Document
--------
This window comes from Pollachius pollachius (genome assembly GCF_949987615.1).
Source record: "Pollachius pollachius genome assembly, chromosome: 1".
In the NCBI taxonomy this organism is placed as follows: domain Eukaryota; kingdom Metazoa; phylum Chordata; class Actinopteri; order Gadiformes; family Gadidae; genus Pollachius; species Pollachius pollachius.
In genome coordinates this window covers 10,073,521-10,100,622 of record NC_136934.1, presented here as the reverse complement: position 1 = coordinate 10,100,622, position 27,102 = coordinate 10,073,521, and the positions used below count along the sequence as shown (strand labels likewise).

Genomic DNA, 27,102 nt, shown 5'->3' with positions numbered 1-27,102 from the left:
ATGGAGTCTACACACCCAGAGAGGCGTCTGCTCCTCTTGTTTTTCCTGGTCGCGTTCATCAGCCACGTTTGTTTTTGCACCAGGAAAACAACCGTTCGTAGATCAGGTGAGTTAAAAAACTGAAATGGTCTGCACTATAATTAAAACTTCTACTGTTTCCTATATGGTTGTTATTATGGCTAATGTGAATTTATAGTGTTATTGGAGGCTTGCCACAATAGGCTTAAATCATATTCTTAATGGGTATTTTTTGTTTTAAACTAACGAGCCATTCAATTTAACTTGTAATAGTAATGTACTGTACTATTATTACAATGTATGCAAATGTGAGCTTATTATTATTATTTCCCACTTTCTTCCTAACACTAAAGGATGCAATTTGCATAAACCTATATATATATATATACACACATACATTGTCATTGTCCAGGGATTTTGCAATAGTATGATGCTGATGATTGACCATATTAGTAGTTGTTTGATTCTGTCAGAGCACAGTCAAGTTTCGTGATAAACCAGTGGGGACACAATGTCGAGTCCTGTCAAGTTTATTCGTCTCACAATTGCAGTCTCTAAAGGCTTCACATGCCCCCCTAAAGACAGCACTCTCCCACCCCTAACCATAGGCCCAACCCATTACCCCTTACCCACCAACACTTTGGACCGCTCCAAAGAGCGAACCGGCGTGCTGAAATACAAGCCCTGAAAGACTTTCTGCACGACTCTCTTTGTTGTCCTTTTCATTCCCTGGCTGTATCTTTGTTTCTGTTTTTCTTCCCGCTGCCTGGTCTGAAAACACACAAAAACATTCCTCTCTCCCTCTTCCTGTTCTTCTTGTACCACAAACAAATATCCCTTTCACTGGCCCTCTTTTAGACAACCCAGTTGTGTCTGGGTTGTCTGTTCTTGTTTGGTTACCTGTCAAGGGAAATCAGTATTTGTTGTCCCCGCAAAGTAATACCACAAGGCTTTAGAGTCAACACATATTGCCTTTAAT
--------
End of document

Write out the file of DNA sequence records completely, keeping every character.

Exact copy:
This window comes from Pollachius pollachius (genome assembly GCF_949987615.1).
Source record: "Pollachius pollachius genome assembly, chromosome: 1".
In the NCBI taxonomy this organism is placed as follows: domain Eukaryota; kingdom Metazoa; phylum Chordata; class Actinopteri; order Gadiformes; family Gadidae; genus Pollachius; species Pollachius pollachius.
In genome coordinates this window covers 10,073,521-10,100,622 of record NC_136934.1, presented here as the reverse complement: position 1 = coordinate 10,100,622, position 27,102 = coordinate 10,073,521, and the positions used below count along the sequence as shown (strand labels likewise).

Genomic DNA, 27,102 nt, shown 5'->3' with positions numbered 1-27,102 from the left:
ATGGAGTCTACACACCCAGAGAGGCGTCTGCTCCTCTTGTTTTTCCTGGTCGCGTTCATCAGCCACGTTTGTTTTTGCACCAGGAAAACAACCGTTCGTAGATCAGGTGAGTTAAAAAACTGAAATGGTCTGCACTATAATTAAAACTTCTACTGTTTCCTATATGGTTGTTATTATGGCTAATGTGAATTTATAGTGTTATTGGAGGCTTGCCACAATAGGCTTAAATCATATTCTTAATGGGTATTTTTTGTTTTAAACTAACGAGCCATTCAATTTAACTTGTAATAGTAATGTACTGTACTATTATTACAATGTATGCAAATGTGAGCTTATTATTATTATTTCCCACTTTCTTCCTAACACTAAAGGATGCAATTTGCATAAACCTATATATATATATATACACACATACATTGTCATTGTCCAGGGATTTTGCAATAGTATGATGCTGATGATTGACCATATTAGTAGTTGTTTGATTCTGTCAGAGCACAGTCAAGTTTCGTGATAAACCAGTGGGGACACAATGTCGAGTCCTGTCAAGTTTATTCGTCTCACAATTGCAGTCTCTAAAGGCTTCACATGCCCCCCTAAAGACAGCACTCTCCCACCCCTAACCATAGGCCCAACCCATTACCCCTTACCCACCAACACTTTGGACCGCTCCAAAGAGCGAACCGGCGTGCTGAAATACAAGCCCTGAAAGACTTTCTGCACGACTCTCTTTGTTGTCCTTTTCATTCCCTGGCTGTATCTTTGTTTCTGTTTTTCTTCCCGCTGCCTGGTCTGAAAACACACAAAAACATTCCTCTCTCCCTCTTCCTGTTCTTCTTGTACCACAAACAAATATCCCTTTCACTGGCCCTCTTTTAGACAACCCAGTTGTGTCTGGGTTGTCTGTTCTTGTTTGGTTACCTGTCAAGGGAAATCAGTATTTGTTGTCCCCGCAAAGTAATACCACAAGGCTTTAGAGTCAACACATATTGCCTTTAAT